My soul aches as I witness the multiple abuses of the wine industry to the land, water, air, soil, and its animal and human neighbors. As the Wine Empire further colonizes our counties, I have felt a spiritual sickness. I no longer feel that “place of serenity,” which Sister Julie describes below, as much as I used to.



Farming can either emulate natural processes or go against them. The list of wine industry abuses is long and dangerous. Many of its common practices are contrary to nature’s design, including the following: bulldozing hilltops; clear-cutting redwood forests, eliminating oak woodlands, and destroying apple orchards; abusing the soil; fencing out wildlife; using poisonous pesticides, including in school zones; congesting narrow, rural roads with tipsy wine tasters and noisy, industrial equipment; making loud noises all night that keep neighbors up; and much more.

Even in a time of drought, the wine industry hoards rather than shares limited water, which all creatures need to survive.

Such practices are not sustainable, contrary to the wine industry’s false claims, nor environmental, ethical, or spiritual. They are not consistent with genuine sustainable agriculture. The substantial profits go primarily to the corporate alcohol companies that own most of the wine production. The money goes to Wall Street and foreign investors, many of whom never come here. The booklet “The Myth of the Family Winery: Global Corporations Behind California Wine,” by the Marin Institute proves this.

Such practices do not make vineyards and wineries good neighbors. Property values tend to go down and wells sometimes dry up when vineyards and wineries move in next door.

“Most winemakers/vineyard managers label themselves as ‘stewards of the land’–a crown they conveniently wear to sell wine,” a grape-grower friend wrote.  “In reality, they have a disregard for how their farming techniques affect us all.”



For the last six months I have been working with a four-county community organizing group that meets monthly–Wine and Water Watch (WWW). Through the work of WWW and other groups–such as Preserve Rural Sonoma County and NapaVision 2050–we can engage in political efforts to restore the spiritual strength inherent in this beautiful land that we share with so many Divine creatures.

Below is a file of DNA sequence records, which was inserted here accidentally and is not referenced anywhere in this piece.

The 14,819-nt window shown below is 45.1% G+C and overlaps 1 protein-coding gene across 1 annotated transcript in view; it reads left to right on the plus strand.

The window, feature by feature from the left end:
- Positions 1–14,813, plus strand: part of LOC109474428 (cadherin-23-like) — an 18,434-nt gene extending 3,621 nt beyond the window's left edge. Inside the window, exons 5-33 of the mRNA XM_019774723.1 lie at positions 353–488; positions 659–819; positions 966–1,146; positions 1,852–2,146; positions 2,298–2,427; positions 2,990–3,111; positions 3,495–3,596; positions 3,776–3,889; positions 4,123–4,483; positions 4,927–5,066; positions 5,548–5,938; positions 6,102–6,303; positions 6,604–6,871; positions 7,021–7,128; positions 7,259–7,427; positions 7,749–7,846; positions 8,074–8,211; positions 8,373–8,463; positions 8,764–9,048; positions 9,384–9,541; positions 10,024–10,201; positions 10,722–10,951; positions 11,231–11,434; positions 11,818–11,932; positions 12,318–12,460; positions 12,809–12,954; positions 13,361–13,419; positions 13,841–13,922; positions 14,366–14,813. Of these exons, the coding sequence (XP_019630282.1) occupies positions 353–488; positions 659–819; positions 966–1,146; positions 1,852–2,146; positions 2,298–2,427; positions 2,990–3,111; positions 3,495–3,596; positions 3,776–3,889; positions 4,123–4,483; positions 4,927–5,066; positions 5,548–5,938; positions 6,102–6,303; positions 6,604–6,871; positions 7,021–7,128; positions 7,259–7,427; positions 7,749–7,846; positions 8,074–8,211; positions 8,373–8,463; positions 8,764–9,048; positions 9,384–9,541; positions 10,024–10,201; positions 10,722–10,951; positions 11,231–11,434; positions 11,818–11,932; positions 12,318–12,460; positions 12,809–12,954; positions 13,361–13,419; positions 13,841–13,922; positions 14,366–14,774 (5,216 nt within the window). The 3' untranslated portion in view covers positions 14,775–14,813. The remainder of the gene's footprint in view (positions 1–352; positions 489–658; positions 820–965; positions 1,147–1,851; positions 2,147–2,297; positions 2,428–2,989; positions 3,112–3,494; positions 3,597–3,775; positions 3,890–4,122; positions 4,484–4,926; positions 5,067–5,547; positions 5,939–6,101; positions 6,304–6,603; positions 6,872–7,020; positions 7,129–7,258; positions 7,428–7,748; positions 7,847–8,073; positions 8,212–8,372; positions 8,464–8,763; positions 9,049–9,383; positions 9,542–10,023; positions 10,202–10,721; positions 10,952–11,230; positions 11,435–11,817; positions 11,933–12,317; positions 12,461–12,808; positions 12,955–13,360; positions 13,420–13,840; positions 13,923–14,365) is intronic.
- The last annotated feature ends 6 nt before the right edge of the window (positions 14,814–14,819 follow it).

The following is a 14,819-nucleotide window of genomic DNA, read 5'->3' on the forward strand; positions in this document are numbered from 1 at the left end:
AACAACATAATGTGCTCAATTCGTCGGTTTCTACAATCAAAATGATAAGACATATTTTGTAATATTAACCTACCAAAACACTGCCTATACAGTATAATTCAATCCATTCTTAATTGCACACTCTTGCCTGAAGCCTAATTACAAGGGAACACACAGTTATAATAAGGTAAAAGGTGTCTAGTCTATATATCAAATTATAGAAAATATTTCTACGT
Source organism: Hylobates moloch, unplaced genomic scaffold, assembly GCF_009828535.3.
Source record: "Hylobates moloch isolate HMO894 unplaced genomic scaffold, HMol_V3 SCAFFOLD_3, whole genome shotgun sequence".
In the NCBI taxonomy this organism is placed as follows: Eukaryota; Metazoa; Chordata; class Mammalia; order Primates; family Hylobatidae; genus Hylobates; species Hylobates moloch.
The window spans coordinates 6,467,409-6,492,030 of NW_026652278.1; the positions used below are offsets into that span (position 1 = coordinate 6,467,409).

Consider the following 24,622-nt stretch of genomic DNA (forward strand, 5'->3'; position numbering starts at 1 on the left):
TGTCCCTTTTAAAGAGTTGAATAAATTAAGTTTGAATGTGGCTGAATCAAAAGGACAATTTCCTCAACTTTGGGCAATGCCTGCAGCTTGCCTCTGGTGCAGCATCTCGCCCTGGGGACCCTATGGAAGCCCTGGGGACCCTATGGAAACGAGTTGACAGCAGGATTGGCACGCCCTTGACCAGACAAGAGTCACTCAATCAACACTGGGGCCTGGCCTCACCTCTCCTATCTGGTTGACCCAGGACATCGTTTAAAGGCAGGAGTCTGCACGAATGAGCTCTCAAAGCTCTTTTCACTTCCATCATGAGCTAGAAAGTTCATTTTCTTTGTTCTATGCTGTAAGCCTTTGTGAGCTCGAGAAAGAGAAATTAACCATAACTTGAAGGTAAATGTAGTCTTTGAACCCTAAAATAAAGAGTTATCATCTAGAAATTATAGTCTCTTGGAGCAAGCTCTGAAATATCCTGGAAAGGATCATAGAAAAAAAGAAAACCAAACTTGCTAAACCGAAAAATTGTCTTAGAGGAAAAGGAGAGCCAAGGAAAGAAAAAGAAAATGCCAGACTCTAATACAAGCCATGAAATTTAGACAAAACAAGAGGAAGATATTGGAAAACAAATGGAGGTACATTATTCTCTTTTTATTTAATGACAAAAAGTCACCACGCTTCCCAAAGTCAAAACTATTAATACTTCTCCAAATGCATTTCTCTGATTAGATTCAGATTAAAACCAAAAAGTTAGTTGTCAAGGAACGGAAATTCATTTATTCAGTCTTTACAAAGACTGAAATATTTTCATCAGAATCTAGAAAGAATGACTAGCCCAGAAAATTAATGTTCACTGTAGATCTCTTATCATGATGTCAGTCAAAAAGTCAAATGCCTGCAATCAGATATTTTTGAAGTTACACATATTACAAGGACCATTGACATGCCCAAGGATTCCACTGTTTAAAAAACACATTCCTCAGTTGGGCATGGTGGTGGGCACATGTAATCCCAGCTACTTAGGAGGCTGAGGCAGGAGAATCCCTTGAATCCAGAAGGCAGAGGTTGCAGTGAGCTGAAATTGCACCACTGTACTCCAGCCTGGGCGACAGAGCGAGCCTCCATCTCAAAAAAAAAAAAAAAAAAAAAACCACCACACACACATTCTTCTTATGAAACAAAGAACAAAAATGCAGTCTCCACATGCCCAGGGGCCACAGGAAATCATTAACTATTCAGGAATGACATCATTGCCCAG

“I, too, feel a profound spiritual sickness so deep that I don’t know how to go on living here. When I drive to places I have to avert my eyes from the landscape,” writes my WWW colleague Pamela Singer. She is featured in her garden at the San Francisco CBS-TV news clip at the link below. Other friends have already left Sonoma County in search of more serene, less industrial places to dwell. I miss them.

The rapidly growing industrial wine industry has thrust Sonoma County into a spiritual crisis–as well as political, environmental, ethical, agricultural, and cultural crises. Dealing with it requires more than mere political action. Immediate and direct action is needed to retain what is being lost. Fortunately, more people are raising voices against the wine industry’s over-growth, indicating the emergence of a mass movement.

“We need a new kind of land reform, with a new consensual ethic that rewards regeneration of diversity, soil fertility, carbon sequestration, food production, beauty, and spiritual sustenance,” writes the Zen Buddhist priest and food farmer Barton Stone.

Too many people bow down to the false wine god Bacchus, rather than to the full fertility of the Earth itself.

Grace & peace, Shepherd Bliss, 3sb@comcast, www.WineWaterWatch.com (in development)

More information: http://youtu.be/4VJrJUS-IKg



Dear Members of the Board of Supervisors,

As you consider amending the Coastal Ag element of the General Plan please pause to reflect on what is happening to our beautiful county as industrial wine takes over. We are in danger of losing something which makes this area unique – the important natural quiet zones of forest and coast that contribute to the physical, emotional and spiritual health of all people whether residents or visitors.

You know the reality of water scarcity and other environmental impacts.  May I offer an additional perspective and quote Pope Francis’ recent encyclical letter addressed “To the whole human family”  Laudato si: On Care for Our Common Home. “If we no longer speak the language of fraternity and beauty in our relationship with the world, our attitude will be that of masters, consumers, ruthless exploiters, unable to set limits on their immediate needs…turning reality into an object simply to be used and controlled.”

When I first moved to Annapolis as a member of Starcross Monastic Community in 1976 we were seeking a place of serenity. It was a place we vowed to protect and preserve for ourselves, our children and urban friends in need of a place of quiet. Now looking out from our chapel we see hillsides covered with vineyards, almost all of which are owned by large corporations.

As the poet Wendell Berry has said, “What we need is here.” It is here.  Now. I hope that in the interest of promoting commercial ventures, what we and our children truly need will not be sacrificed. The power is in your hands.

Sister Julie DeRossi, Starcross Monastic Community, Annapolis, Sonoma County